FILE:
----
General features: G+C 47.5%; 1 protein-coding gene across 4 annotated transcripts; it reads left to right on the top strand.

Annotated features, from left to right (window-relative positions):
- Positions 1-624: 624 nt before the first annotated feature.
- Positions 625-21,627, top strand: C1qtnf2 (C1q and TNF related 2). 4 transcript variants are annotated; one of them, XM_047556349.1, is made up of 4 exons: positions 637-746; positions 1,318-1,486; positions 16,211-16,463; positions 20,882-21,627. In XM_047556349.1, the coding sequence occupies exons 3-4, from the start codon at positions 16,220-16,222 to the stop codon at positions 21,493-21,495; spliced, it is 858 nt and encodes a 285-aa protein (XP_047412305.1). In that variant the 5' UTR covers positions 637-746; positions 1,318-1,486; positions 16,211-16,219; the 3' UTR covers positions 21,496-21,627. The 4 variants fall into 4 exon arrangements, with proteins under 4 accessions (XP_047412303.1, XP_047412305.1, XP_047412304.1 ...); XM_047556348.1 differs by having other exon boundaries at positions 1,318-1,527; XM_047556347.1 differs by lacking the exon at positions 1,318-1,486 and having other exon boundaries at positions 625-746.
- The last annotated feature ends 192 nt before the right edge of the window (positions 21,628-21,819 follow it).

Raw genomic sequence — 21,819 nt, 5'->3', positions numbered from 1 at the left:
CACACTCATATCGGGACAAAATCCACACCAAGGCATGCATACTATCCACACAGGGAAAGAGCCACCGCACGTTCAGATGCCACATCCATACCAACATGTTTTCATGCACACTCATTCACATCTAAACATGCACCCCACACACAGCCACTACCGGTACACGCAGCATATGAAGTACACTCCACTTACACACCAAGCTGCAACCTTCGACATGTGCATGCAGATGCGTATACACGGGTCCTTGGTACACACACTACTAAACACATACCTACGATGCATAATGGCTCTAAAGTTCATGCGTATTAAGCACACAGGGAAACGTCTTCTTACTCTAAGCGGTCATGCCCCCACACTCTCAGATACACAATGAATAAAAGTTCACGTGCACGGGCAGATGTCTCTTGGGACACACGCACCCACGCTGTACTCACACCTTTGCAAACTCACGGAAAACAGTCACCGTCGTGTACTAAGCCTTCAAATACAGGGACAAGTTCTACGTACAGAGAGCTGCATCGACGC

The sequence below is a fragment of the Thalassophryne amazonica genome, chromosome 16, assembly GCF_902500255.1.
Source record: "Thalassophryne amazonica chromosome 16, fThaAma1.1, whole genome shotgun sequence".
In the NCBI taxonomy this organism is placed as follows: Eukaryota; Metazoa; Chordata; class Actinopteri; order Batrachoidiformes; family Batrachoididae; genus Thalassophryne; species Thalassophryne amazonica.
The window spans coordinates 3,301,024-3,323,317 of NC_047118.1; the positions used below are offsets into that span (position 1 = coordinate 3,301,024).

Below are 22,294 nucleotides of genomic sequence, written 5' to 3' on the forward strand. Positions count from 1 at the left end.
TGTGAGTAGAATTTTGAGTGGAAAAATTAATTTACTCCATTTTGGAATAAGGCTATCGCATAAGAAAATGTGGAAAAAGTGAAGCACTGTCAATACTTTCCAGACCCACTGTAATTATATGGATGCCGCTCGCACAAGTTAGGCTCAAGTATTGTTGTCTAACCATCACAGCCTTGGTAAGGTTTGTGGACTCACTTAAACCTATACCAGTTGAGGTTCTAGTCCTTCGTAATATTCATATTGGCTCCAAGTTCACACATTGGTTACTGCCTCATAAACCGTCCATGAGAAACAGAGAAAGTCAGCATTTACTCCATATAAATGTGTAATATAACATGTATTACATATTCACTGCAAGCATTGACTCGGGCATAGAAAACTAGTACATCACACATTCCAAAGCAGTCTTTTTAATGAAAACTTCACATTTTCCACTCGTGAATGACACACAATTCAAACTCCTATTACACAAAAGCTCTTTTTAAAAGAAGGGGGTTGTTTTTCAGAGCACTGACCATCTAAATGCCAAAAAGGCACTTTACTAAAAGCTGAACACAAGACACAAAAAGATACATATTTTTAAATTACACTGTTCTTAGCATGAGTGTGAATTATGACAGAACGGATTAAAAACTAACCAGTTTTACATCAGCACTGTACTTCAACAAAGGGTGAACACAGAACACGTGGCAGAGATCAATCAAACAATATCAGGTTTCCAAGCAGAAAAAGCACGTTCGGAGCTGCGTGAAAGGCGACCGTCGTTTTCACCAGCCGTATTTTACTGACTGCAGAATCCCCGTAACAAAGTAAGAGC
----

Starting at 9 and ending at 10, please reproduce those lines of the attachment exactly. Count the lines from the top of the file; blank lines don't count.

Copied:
Source record: "Thalassophryne amazonica chromosome 16, fThaAma1.1, whole genome shotgun sequence".
In the NCBI taxonomy this organism is placed as follows: Eukaryota; Metazoa; Chordata; class Actinopteri; order Batrachoidiformes; family Batrachoididae; genus Thalassophryne; species Thalassophryne amazonica.